A group of second graders at Rogers Elementary School in Waterloo recently did something most adults have not done.
The students became published authors.
“It’s great because we all wrote it and we’re just kids,” Emma Newsome said while smiling the entire time.
The children are students in Tommy Smith’s class at the school.
Each year, they complete a writing project called “If… I was trapped in a snow globe.”
Smith decided to take that project up a notch this year after being inspired by another teacher.
“We wanted to do a little more and actually write a book,” he said.
In the book, which has the same title as the assignment, each student was responsible for two pages.
On one page, the students wrote about what they would do if they were trapped in a snow globe. On another page, they illustrated their story.
The assignment, which took about two weeks, was one of the longer ones for students.
That work was all worth it, however, when Smith decided to get the students’ book published through StudentTreasures Publishing.
“It’s a long, drawn-out process, but it was worth it when we got the book,” Smith said.
The students, who were extremely enthusiastic for the book, agreed with that assessment.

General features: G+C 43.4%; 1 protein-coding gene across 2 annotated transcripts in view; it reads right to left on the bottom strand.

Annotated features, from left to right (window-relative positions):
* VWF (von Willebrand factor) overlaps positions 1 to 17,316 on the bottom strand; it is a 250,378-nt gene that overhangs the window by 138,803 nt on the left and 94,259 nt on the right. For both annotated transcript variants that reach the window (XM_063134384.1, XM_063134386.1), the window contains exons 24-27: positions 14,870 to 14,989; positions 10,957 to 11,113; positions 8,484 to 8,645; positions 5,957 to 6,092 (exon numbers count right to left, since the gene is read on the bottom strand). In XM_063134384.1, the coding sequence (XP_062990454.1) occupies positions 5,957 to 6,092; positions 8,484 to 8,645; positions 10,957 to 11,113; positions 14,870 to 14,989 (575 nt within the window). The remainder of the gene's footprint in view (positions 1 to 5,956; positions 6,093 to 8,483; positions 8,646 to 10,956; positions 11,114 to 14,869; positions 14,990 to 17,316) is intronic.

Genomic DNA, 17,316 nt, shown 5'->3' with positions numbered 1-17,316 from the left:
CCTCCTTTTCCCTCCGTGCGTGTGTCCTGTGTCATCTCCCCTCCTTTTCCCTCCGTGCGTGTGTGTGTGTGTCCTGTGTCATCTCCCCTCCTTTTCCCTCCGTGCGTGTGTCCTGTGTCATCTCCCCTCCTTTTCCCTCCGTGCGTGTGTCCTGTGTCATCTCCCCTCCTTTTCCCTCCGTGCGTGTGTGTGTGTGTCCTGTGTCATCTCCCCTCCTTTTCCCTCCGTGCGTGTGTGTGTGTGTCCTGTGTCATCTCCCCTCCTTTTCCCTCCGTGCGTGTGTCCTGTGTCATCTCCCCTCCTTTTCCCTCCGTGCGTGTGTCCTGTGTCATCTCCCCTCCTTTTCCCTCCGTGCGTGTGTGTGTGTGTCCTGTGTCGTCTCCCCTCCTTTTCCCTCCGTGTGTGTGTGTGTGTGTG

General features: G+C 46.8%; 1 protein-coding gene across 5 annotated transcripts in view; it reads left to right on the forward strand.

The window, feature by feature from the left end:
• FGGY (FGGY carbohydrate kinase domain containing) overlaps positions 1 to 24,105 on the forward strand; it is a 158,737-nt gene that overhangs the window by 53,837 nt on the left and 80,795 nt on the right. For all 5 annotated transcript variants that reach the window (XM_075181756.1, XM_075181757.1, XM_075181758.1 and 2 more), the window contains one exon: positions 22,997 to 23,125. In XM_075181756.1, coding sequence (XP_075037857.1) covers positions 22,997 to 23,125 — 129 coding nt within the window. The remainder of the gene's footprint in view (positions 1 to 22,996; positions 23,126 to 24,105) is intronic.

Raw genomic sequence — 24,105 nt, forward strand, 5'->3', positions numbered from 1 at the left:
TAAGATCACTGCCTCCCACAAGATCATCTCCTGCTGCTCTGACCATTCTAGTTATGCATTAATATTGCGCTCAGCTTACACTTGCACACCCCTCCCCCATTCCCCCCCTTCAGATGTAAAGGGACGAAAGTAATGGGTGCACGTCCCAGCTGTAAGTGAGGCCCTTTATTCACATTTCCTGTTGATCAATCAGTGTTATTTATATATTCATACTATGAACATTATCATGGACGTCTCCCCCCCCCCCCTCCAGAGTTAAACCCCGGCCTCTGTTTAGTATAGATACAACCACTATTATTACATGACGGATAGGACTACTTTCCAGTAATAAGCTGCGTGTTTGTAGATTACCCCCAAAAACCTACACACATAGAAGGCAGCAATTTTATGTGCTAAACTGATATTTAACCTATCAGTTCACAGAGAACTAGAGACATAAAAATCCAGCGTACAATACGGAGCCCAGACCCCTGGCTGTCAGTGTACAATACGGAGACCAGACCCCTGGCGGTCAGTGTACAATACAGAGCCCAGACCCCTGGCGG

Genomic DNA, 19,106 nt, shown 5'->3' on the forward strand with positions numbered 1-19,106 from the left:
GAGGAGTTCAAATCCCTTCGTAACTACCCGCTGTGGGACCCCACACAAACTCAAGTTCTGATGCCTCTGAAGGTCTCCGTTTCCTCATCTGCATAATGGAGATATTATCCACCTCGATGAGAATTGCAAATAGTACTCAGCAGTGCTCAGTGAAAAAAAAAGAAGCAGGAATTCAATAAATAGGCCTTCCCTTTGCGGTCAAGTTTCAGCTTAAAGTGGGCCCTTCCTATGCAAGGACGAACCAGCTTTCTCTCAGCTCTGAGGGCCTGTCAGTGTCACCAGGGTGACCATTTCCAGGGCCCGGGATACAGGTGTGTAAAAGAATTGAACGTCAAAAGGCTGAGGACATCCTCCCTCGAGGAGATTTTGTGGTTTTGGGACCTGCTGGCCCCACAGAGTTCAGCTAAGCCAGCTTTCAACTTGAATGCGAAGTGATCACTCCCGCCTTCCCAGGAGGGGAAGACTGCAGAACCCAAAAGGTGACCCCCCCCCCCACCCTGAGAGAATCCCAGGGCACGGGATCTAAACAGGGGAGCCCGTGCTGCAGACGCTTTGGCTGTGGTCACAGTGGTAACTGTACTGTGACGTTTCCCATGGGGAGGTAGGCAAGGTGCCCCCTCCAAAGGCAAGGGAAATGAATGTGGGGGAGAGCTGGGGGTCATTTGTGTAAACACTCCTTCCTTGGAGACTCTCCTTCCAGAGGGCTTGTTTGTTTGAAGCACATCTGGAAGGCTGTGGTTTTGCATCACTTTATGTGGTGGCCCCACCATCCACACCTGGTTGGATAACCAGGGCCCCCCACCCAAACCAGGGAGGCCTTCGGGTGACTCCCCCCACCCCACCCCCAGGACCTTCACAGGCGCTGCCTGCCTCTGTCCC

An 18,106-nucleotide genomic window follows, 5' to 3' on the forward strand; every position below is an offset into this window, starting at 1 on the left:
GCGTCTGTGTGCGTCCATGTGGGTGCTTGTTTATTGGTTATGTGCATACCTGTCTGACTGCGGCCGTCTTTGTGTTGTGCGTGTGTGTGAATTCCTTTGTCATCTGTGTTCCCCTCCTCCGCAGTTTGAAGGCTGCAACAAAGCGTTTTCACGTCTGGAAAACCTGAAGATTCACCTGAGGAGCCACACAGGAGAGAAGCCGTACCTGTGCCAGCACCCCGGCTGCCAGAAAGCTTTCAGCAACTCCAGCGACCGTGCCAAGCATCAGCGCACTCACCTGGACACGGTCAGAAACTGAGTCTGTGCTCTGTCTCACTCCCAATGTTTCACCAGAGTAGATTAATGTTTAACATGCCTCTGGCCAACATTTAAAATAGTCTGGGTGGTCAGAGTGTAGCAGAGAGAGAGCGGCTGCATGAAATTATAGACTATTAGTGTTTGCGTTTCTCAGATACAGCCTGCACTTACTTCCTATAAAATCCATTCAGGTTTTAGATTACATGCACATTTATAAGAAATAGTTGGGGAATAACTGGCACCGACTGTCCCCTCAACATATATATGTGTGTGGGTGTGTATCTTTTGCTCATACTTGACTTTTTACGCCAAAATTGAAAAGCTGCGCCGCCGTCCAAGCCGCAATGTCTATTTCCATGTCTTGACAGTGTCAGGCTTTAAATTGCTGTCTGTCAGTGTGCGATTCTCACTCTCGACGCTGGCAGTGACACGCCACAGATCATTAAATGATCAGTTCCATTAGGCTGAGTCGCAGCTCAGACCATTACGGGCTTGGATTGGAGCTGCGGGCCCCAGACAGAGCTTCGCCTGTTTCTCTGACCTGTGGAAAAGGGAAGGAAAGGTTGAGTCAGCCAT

“They were really excited,” Smith said. “I kept telling them ‘the books are going to be here, the books are going to be here.’ And when we got them yesterday they were just so excited to see them.”
With books in hand, the students had a number of reasons why they enjoyed the project so much.
“It’s cool,” Rachel Eller said. “I get to see my face in my own book.”
“It makes me happy because I’m an author,” Kamden Kaufman added.
“I like it,” Olvia Kaminski agreed.
Other students saw this as a stepping stone to bigger and better things.
“It’s fame and fortune,” Ryan Gagliardi said.
“I like it because I’m going to show my parents,” Leona Mercer said.
Other students simply enjoyed seeing their time and effort pay off.
“It’s great because I could write (and illustrate) my own pages,” Aiden Myers said.
“It’s awesome because of all the hard work I did,” Ryland Sides seconded.
The students plan to read their book to another class in the school, but for the most part only their friends and family will be able to read it because there are only enough copies for Smith’s pupils.
Smith can order more, but he said the book has already paid dividends for him as a teacher.
“You take a lot of pride in their work, seeing how hard they work on it,” he explained. “The excitement and the hard work made it all worth it when they saw the finished product.”